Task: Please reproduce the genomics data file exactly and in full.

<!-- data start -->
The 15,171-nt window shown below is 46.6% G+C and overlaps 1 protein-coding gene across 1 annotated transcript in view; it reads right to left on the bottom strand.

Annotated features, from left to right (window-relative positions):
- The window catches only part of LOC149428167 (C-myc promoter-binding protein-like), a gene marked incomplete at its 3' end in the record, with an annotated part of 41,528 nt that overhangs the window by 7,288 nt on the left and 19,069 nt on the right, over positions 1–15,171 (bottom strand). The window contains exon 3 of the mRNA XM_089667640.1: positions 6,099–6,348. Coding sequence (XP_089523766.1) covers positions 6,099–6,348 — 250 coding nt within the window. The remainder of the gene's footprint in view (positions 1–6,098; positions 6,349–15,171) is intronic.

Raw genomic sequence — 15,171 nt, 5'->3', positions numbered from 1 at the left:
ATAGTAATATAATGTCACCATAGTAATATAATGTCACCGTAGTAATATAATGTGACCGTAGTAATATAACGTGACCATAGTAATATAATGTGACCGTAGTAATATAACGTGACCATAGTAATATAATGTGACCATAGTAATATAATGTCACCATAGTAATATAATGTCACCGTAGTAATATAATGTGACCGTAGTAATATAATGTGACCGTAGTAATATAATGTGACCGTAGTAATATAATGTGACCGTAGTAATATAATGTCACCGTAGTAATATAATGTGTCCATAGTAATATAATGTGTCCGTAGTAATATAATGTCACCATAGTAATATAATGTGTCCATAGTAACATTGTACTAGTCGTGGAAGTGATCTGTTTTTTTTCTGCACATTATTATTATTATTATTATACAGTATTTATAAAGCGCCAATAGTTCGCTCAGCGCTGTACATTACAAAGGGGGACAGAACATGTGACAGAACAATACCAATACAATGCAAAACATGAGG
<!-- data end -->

The 15,171-nt window shown below is 46.6% G+C and overlaps 1 protein-coding gene across 1 annotated transcript in view; it reads right to left on the bottom strand.

Annotated features, from left to right (window-relative positions):
- The window catches only part of LOC149428167 (C-myc promoter-binding protein-like), a gene marked incomplete at its 3' end in the record, with an annotated part of 41,528 nt that overhangs the window by 7,288 nt on the left and 19,069 nt on the right, over positions 1–15,171 (bottom strand). The window contains exon 3 of the mRNA XM_089667640.1: positions 6,099–6,348. Coding sequence (XP_089523766.1) covers positions 6,099–6,348 — 250 coding nt within the window. The remainder of the gene's footprint in view (positions 1–6,098; positions 6,349–15,171) is intronic.

Raw genomic sequence — 15,171 nt, 5'->3', positions numbered from 1 at the left:
ATAGTAATATAATGTCACCATAGTAATATAATGTCACCGTAGTAATATAATGTGACCGTAGTAATATAACGTGACCATAGTAATATAATGTGACCGTAGTAATATAACGTGACCATAGTAATATAATGTGACCATAGTAATATAATGTCACCATAGTAATATAATGTCACCGTAGTAATATAATGTGACCGTAGTAATATAATGTGACCGTAGTAATATAATGTGACCGTAGTAATATAATGTGACCGTAGTAATATAATGTCACCGTAGTAATATAATGTGTCCATAGTAATATAATGTGTCCGTAGTAATATAATGTCACCATAGTAATATAATGTGTCCATAGTAACATTGTACTAGTCGTGGAAGTGATCTGTTTTTTTTCTGCACATTATTATTATTATTATTATACAGTATTTATAAAGCGCCAATAGTTCGCTCAGCGCTGTACATTACAAAGGGGGACAGAACATGTGACAGAACAATACCAATACAATGCAAAACATGAGG